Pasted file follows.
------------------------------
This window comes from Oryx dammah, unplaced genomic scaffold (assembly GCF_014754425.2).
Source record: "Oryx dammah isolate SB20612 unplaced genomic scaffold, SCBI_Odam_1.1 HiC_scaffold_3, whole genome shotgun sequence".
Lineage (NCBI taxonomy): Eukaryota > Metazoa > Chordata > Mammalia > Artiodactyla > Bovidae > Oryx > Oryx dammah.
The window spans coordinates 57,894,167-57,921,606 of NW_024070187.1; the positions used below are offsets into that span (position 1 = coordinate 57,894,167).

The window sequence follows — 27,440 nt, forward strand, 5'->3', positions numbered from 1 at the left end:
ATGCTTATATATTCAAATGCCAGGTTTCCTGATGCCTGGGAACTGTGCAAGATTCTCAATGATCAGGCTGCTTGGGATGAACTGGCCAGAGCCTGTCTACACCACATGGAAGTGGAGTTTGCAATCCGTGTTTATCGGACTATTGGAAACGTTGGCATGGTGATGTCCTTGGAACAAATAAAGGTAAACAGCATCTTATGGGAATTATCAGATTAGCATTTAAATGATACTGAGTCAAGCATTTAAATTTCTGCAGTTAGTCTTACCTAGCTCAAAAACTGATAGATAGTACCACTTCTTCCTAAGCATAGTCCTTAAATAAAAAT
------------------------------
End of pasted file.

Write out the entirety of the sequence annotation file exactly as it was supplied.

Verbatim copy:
This window comes from Oryx dammah, unplaced genomic scaffold (assembly GCF_014754425.2).
Source record: "Oryx dammah isolate SB20612 unplaced genomic scaffold, SCBI_Odam_1.1 HiC_scaffold_3, whole genome shotgun sequence".
Lineage (NCBI taxonomy): Eukaryota > Metazoa > Chordata > Mammalia > Artiodactyla > Bovidae > Oryx > Oryx dammah.
The window spans coordinates 57,894,167-57,921,606 of NW_024070187.1; the positions used below are offsets into that span (position 1 = coordinate 57,894,167).

The window sequence follows — 27,440 nt, forward strand, 5'->3', positions numbered from 1 at the left end:
ATGCTTATATATTCAAATGCCAGGTTTCCTGATGCCTGGGAACTGTGCAAGATTCTCAATGATCAGGCTGCTTGGGATGAACTGGCCAGAGCCTGTCTACACCACATGGAAGTGGAGTTTGCAATCCGTGTTTATCGGACTATTGGAAACGTTGGCATGGTGATGTCCTTGGAACAAATAAAGGTAAACAGCATCTTATGGGAATTATCAGATTAGCATTTAAATGATACTGAGTCAAGCATTTAAATTTCTGCAGTTAGTCTTACCTAGCTCAAAAACTGATAGATAGTACCACTTCTTCCTAAGCATAGTCCTTAAATAAAAAT